Sunday, April 01, 2007



Once is a low budget movie/musical set in Dublin and starring Glen Hansard, lead singer of The Frames and Marketa Irglova. It's directed by John Carney who used to play with Glen in the Frames and is marked as an up and coming director and one to watch, apparantly. The film won the World Cinema Audience Award at the Sundance Festival this year and I was really excited about seeing it, as I'm a well documented Frames fan!

I remember when it was being shot in Dublin 2 years ago, I know where I was when Glen was doing the busking scenes on Grafton Street. I also knew all the music featured in the movie very well as well as the majority of the locations where it was located. For this reason I found it to be a personal film and I really enjoyed watching it.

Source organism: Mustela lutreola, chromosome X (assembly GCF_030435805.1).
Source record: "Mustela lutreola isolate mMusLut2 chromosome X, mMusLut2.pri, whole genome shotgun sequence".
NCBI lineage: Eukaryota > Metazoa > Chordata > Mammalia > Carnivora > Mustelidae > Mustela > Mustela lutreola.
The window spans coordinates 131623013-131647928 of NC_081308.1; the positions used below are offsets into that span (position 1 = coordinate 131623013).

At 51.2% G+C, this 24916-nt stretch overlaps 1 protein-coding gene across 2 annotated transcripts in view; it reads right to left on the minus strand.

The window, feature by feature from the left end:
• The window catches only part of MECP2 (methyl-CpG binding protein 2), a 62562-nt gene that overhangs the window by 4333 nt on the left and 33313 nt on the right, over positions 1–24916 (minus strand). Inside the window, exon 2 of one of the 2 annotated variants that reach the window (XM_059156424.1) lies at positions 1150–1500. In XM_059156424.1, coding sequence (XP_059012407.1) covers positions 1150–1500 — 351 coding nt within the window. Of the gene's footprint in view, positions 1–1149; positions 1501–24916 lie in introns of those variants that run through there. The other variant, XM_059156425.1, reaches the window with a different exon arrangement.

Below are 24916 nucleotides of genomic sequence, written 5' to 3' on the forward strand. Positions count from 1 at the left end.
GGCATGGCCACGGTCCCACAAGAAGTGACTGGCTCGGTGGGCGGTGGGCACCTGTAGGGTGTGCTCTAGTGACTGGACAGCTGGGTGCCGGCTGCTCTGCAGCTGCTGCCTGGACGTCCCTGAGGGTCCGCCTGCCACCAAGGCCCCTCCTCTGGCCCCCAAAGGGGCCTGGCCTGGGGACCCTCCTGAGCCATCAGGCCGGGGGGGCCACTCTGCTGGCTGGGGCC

The story is best described as a snapshot of two people's lives. A moment in time when two paths cross and how they were both affected by it. It also shows a side of Dublin which I in my cosseted world just wouldn't know in an intimate way. It shows the poor of Dublin, the immigrant community, the disenfranchised and the lonely.

The music is mostly taken from an album written by Glen and Marketa called the Swell Season. I think it's one of the most beautiful albums I've heard in a very long time and I just don't get tired of listening to it.

The film itself is very simpy made. Glen does a good job in his role and is a fantastic live performer. But Marketa steals all their scenes together. She has a very pure and sweet voice and a quiet clarity of beauty that is very attractive and compelling.

It's a film I would happily recommend to anyone even someone with an anti Frames prejudice.